[Standards] LAST CALL: XEP-0368 (SRV records for XMPP over TLS)

Kim Alvefur zash at zash.se
Wed Feb 15 10:54:26 UTC 2017

On Sat, Jan 28, 2017 at 05:26:00PM +0000, XMPP Extensions Editor wrote:
> This message constitutes notice of a Last Call for comments on
> XEP-0368 (SRV records for XMPP over TLS).
> Abstract: This specification defines a procedure to look up
> xmpps-client/xmpps-server SRV records (for TLS connections) in
> addition to xmpp-client/xmpp-server and mix weights/priorities.
> URL: http://xmpp.org/extensions/xep-0368.html
> This Last Call begins today and shall end at the close of business on
> 2017-02-11.

Better late than never?

TL;DR: XEP is okay, but for different reasons than stated.

Bypassing restrictive firewalls seems like an odd use case to base a
specification on. The merits of re-using tools developed for other
Direct TLS protocols should be enough.

I believe others has covered the accuracy and general layout of the

I would note that there is a precedent for the method of looking up
multiple different SRV records in [RFC6186].

The problem of restrictive firewalls that block everything but TLS on
port 443 isn't a technical problem and attempting to solve it via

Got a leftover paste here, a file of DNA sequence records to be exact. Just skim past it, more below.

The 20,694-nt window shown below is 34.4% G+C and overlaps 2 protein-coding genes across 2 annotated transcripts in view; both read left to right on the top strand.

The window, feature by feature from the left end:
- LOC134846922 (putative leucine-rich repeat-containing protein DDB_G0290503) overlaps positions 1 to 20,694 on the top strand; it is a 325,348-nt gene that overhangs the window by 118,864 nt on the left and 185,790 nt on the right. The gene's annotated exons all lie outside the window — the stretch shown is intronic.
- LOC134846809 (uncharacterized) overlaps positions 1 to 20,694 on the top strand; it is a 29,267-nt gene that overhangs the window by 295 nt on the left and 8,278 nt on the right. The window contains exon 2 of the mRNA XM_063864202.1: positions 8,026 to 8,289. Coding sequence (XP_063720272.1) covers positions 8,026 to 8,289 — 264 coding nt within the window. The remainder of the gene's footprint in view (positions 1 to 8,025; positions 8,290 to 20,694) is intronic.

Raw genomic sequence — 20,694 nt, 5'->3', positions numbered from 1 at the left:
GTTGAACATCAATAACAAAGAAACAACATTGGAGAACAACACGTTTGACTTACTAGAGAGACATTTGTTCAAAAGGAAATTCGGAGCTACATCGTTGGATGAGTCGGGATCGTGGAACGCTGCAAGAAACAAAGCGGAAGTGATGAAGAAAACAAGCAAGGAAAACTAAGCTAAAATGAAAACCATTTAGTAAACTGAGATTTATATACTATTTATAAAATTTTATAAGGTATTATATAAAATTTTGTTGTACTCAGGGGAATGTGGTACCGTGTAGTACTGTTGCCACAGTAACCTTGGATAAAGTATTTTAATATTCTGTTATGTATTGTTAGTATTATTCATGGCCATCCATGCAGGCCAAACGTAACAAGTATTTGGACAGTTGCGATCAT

technical means is not going to do much but further an arms race. I
don't think we should take part in such an arms race.

There's also something of a circular logic in putting all services on
the same port because other ports are blocked, and all those other ports
are blocked because all services are on the same port. This is why we
can't have nice things like SCTP or other alternatives to UDP and TCP,
since those inevitable get dropped by middleboxes and firewalls. I
really don't like the outlook of the same happening on the next layer
and everything becoming forced to be HTTPS over port 443.

It's also a bit weird to go from multiplexing services based on a 16 bit
integer usually handled by the kernel, to not one but two variable
length strings, handled by a TLS stack.

I do not have any plans to implement the XEP at this time, beyond what
already exists to support the old practice of SSL on port 5223. As for
implementing the active parts for outgoing s2s connections, perhaps
after SNI support has landed, which until now has been mostly
unnecessary for an XMPP server to have.

As for security, I'm concerned that the added complexity of mixing
STARTTLS and Direct TLS will lead to security problems. Doing it one way
or the other has, as have been noted before, mostly equivalent security
properties, but doing both seems to me like it gives us the most
complexity. Making security related code more complicated for what
amounts to an optimization does not strike me as the best idea.

[RFC6186]: https://tools.ietf.org/html/rfc6186

Kim "Zash" Alvefur
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